Mandapam, a Safe Space for Sri Lankan Tamils
Tamil Nadu government to extend support to the refugees
Mandapam, the refugee centre in Rameswaram, Tamil Nadu has welcomed close to 85 Sri Lankan Tamils who fled the island over the last few weeks. Tamil Nadu, which shares a common language and culture with the minority Tamil community in Sri Lanka, is separated from the island by a narrow strait. Over the years, many Sri Lankan Tamils have tried to seek refuge in India, and landed up in the coastal district of Rameswaram.
When the first batch of six families arrived at Rameswaram in March, they were initially arrested as they had entered illegally. Thereafter, the Tamil Nadu government decided not to send them to jail, and housed them at Mandapam instead, even as they awaited the Centre's decision about their refugee status. Currently, there are about 3,000 Sri Lankan Tamils at Mandapam.
Ironically, Mandapam was originally set up by the Sri Lankan government in 1917 to house labourers from Tamil Nadu to work in Sri Lankan tea estates. In 1965, the ownership of the camp was transferred to the Tamil Nadu government, with the permission of the Central government. Since then, especially after the 1983 pogrom, there have been more than a lakh refugees who had arrived at Mandapam, and were repatriated back to Sri Lanka.
The families usually arrive in Sri Lankan fishing boats and are dropped off close to the coast, in neck deep water. The refugees have to wade through the water with all their belongings. When the Indian fishermen spot them, they alert the Indian Navy and Coast Guard who then pick the refugees up, and send them to the police station. There are a couple of NGOs who provide food and water as the refugees wait to be sent to the police station.
Once the verification formalities are completed at the police station, the refugees are given ID cards, ration cards, essentials and sent to the Mandapam camp. Every illegal migrant from Sri Lanka has to spend some time here before they are sent to other camps. Once at the camp, they are interrogated again and if they are found to have any links with the separatist LTTE, they are handed over to the “Q branch” police.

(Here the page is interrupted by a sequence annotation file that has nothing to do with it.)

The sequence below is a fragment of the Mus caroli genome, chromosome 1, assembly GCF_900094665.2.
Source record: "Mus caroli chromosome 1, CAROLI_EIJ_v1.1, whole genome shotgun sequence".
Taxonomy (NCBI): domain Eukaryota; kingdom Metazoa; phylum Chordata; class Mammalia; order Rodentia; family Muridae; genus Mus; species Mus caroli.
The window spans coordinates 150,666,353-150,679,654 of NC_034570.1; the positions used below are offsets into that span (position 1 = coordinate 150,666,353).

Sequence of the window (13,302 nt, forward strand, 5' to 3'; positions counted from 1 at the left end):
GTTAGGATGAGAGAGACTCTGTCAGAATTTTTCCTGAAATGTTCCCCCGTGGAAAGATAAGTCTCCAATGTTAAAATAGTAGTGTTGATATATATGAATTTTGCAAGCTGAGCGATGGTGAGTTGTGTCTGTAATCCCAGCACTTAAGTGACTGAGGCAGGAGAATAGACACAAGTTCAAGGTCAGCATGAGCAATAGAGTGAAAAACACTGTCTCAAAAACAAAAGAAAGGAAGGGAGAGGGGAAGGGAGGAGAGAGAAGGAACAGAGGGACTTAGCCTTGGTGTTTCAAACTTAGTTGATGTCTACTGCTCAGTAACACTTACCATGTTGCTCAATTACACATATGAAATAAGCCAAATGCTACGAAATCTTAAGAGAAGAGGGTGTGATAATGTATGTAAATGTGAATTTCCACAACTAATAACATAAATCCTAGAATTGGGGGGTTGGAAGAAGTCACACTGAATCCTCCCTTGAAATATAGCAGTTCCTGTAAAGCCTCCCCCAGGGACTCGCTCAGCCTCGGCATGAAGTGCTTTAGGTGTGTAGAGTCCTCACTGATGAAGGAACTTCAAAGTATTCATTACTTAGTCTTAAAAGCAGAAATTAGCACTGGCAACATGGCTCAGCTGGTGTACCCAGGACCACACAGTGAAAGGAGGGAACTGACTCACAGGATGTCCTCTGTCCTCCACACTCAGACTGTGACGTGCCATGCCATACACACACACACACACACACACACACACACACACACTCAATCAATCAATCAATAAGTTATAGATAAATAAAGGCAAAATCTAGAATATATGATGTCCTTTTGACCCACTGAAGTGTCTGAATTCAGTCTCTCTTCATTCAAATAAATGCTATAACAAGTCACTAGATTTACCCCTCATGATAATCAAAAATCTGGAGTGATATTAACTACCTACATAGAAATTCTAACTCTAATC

In the wake of the recent economic crisis in Sri Lanka, the minority Tamil community has been one of the worst affected. In a show of solidarity, the DMK-led Tamil Nadu government had requested people to contribute to help the victims. Earlier this week, a humanitarian aid package worth $16 million including rice, milk powder and essential medicines worth $5.6 million was sent from India to Sri Lanka. The first consignment to be sent to the island was flagged off from the Chennai port by Chief Minister MK Stalin on May 18.
Meanwhile, back at the refugee camp, families expect more of their relatives to arrive. While the Tamil Nadu government is hoping to extend maximum support to the refugees, the police department has also issued directives to be on alert about the possibility of an influx of former LTTE cadres into the state.
Cover Photograph Representational